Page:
A protestor was shot dead in Egypt. Others set fires and rioted as President Hosni Mubarak's son, Gamal, fled to England with his wife, daughter, and 100 pieces of luggage.
It has been widely believed that, despite his denials, President Mubarak was preparing his son to take his place in the Presidential Palace, just as Bashar al Assad took his father's place as the President of Syria.
Dynasty-building, nepotism, and depletion of public funds by rulers' families have become the hallmark of Middle Eastern rule in recent history, which led to last week's overthrow of Tunisia's fat-cat Zine El Abidine Ben Ali.
In Yemen, an estimated 16,000 protestors took part in one of several demonstrations around the country, calling for President Ali Abdullah Saleh to relinquish his rule. He has led Yemen for over thirty years, ranking him in terms of longevity with Muamar al Qaddafi and the Sultan of Oman.
Saleh too, has appeared to be positioning his son to take his place. He has twice run for reelection after promising that he would not. This allowed him to stay in office until his son, Ahmed Saleh, turned 40, the constitutionally mandated age of presidential eligibility. He also backed a recent attempt at a constitutional amendment that would have done away with the limit on presidential terms, removing any legal barrier to his remaining president for the rest of his life.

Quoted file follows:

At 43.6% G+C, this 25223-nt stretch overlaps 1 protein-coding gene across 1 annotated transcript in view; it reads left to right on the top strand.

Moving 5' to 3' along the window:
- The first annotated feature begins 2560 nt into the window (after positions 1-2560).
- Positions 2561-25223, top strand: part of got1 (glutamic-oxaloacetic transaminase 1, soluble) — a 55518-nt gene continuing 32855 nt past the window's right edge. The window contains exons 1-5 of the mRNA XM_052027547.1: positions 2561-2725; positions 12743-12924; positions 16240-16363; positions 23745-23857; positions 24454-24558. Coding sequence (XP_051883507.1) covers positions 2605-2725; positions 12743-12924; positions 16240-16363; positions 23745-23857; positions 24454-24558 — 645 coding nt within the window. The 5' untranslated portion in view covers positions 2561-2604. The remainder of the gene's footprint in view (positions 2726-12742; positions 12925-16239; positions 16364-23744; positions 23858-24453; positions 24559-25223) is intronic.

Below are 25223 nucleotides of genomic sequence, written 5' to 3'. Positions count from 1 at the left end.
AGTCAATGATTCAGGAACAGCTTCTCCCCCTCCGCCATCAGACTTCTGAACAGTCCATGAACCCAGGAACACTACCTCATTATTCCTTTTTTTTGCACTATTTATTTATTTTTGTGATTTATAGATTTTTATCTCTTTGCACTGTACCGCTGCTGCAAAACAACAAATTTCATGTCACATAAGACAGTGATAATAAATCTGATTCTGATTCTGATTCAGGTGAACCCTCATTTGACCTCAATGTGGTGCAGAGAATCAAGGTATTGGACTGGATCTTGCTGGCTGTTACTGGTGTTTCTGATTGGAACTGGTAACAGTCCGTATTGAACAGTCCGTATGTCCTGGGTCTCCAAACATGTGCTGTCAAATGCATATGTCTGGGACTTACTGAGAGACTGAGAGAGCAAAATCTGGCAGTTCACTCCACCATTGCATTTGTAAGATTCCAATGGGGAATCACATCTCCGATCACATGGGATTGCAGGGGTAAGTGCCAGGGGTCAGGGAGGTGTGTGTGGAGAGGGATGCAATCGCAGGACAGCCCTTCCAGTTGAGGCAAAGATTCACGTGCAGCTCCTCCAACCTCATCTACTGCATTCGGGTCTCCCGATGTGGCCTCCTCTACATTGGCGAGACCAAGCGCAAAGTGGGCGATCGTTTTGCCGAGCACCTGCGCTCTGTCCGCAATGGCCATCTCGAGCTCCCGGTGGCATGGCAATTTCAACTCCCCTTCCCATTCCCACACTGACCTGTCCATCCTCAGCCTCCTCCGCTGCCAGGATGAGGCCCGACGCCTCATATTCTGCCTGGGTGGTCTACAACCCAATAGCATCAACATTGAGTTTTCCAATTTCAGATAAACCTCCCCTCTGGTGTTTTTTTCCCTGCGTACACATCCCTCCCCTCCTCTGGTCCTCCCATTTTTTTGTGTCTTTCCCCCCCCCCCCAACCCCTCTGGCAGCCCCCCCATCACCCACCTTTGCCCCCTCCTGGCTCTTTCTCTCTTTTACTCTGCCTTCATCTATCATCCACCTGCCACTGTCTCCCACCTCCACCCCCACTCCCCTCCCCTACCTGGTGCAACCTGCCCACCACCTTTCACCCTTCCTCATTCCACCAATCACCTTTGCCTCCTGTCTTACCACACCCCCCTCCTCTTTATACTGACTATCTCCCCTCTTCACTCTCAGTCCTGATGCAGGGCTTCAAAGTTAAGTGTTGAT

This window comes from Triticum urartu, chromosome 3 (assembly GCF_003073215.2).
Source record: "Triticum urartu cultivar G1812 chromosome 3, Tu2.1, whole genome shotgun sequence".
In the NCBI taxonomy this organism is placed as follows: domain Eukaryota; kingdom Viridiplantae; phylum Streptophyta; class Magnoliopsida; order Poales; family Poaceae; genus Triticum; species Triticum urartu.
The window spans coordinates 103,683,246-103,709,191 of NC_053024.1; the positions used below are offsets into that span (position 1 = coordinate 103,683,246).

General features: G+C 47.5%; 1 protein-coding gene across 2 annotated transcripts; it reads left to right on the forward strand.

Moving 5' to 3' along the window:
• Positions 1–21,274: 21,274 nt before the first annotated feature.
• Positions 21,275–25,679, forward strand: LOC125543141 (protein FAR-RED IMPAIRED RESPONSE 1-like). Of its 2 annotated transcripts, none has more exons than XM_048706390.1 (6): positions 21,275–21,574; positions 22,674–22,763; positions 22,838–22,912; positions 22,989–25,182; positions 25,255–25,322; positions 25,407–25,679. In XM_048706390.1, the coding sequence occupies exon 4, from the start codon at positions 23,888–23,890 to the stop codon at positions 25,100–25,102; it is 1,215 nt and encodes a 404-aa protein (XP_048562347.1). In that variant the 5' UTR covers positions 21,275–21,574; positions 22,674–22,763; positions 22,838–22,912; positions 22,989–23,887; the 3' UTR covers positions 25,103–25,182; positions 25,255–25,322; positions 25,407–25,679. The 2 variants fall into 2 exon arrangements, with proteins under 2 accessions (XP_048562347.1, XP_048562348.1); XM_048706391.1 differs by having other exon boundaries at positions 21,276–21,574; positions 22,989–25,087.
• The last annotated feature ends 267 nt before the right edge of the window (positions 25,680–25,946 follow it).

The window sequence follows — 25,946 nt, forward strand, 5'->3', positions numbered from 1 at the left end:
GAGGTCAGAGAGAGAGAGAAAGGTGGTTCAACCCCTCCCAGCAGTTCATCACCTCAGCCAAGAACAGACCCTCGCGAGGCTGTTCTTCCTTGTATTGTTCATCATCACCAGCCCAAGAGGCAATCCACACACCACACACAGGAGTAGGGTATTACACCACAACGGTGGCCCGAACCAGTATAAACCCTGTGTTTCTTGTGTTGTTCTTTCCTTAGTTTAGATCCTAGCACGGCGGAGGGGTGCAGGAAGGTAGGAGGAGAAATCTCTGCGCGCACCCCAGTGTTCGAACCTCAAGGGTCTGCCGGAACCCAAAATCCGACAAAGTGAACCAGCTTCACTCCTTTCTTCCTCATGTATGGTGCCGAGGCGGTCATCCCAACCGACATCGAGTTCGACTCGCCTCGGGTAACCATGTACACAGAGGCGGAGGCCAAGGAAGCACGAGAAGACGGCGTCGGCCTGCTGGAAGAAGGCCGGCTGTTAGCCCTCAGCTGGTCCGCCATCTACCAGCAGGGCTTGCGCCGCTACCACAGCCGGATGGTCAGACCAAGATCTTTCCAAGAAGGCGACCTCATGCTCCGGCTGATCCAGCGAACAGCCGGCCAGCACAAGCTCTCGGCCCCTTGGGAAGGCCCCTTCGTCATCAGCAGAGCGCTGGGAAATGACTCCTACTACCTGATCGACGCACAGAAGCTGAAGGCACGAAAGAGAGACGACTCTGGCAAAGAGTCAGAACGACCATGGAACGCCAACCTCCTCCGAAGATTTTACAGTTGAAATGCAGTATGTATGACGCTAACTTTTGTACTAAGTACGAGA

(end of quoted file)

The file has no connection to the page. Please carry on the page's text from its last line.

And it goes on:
Tunisia, Egypt, and Yemen are all reeling from eruptions of anti-government sentiment that until now, their rulers have managed to keep pretty well under wraps. Egypt's Mubarak is likely to follow Tunisia's Ben Ali down the spiral sluice. What will happen in Yemen is yet to be seen.
Protests there have so far, been peaceful, and if the government manages to restrain itself from responding violently, I expect they will taper off. Yesterday afternoon the demonstrators set aside their signs and banners to indulge in the national pastime of chewing narcotic qat leaves. That, and the fact that the opposition is hamstrung by internal feuding and is unable to mount a unified front to oppose him bodes well for Saleh's chances of staying in power.
Back-biting, intrigue, greed, and outrage - it's beginning to sound like the last two years of US politics. The only difference, of course, is that when the citizens of Tunisia, Egypt, and Yemen protest their villainous leadership, nobody blames their indignation on Talk Radio or the Tea Party.